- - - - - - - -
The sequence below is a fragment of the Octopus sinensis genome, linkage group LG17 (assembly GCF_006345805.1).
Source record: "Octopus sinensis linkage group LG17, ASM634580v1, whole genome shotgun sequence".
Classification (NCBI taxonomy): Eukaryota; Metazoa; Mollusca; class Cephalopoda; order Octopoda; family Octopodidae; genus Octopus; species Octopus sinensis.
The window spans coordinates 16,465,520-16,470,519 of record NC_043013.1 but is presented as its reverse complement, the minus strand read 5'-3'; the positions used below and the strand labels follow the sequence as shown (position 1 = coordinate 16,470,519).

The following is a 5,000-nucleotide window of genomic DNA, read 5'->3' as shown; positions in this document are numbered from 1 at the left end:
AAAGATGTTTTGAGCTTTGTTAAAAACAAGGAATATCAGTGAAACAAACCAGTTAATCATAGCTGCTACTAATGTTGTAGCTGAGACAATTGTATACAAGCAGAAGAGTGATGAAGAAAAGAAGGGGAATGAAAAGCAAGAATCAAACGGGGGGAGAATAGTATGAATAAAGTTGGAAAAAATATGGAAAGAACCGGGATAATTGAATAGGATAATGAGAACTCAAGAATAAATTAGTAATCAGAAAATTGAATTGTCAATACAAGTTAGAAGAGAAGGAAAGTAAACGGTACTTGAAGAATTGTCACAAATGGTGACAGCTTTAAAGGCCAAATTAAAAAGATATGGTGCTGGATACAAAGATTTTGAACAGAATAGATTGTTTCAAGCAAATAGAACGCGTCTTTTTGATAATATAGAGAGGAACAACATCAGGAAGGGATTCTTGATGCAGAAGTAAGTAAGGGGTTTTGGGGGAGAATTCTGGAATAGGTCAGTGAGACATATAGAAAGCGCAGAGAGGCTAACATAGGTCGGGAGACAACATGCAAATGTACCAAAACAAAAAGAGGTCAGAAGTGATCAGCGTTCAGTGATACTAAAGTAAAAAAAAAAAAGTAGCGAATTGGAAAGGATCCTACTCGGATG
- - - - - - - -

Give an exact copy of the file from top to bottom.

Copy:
The sequence below is a fragment of the Octopus sinensis genome, linkage group LG17 (assembly GCF_006345805.1).
Source record: "Octopus sinensis linkage group LG17, ASM634580v1, whole genome shotgun sequence".
Classification (NCBI taxonomy): Eukaryota; Metazoa; Mollusca; class Cephalopoda; order Octopoda; family Octopodidae; genus Octopus; species Octopus sinensis.
The window spans coordinates 16,465,520-16,470,519 of record NC_043013.1 but is presented as its reverse complement, the minus strand read 5'-3'; the positions used below and the strand labels follow the sequence as shown (position 1 = coordinate 16,470,519).

The following is a 5,000-nucleotide window of genomic DNA, read 5'->3' as shown; positions in this document are numbered from 1 at the left end:
AAAGATGTTTTGAGCTTTGTTAAAAACAAGGAATATCAGTGAAACAAACCAGTTAATCATAGCTGCTACTAATGTTGTAGCTGAGACAATTGTATACAAGCAGAAGAGTGATGAAGAAAAGAAGGGGAATGAAAAGCAAGAATCAAACGGGGGGAGAATAGTATGAATAAAGTTGGAAAAAATATGGAAAGAACCGGGATAATTGAATAGGATAATGAGAACTCAAGAATAAATTAGTAATCAGAAAATTGAATTGTCAATACAAGTTAGAAGAGAAGGAAAGTAAACGGTACTTGAAGAATTGTCACAAATGGTGACAGCTTTAAAGGCCAAATTAAAAAGATATGGTGCTGGATACAAAGATTTTGAACAGAATAGATTGTTTCAAGCAAATAGAACGCGTCTTTTTGATAATATAGAGAGGAACAACATCAGGAAGGGATTCTTGATGCAGAAGTAAGTAAGGGGTTTTGGGGGAGAATTCTGGAATAGGTCAGTGAGACATATAGAAAGCGCAGAGAGGCTAACATAGGTCGGGAGACAACATGCAAATGTACCAAAACAAAAAGAGGTCAGAAGTGATCAGCGTTCAGTGATACTAAAGTAAAAAAAAAAAAGTAGCGAATTGGAAAGGATCCTACTCGGATG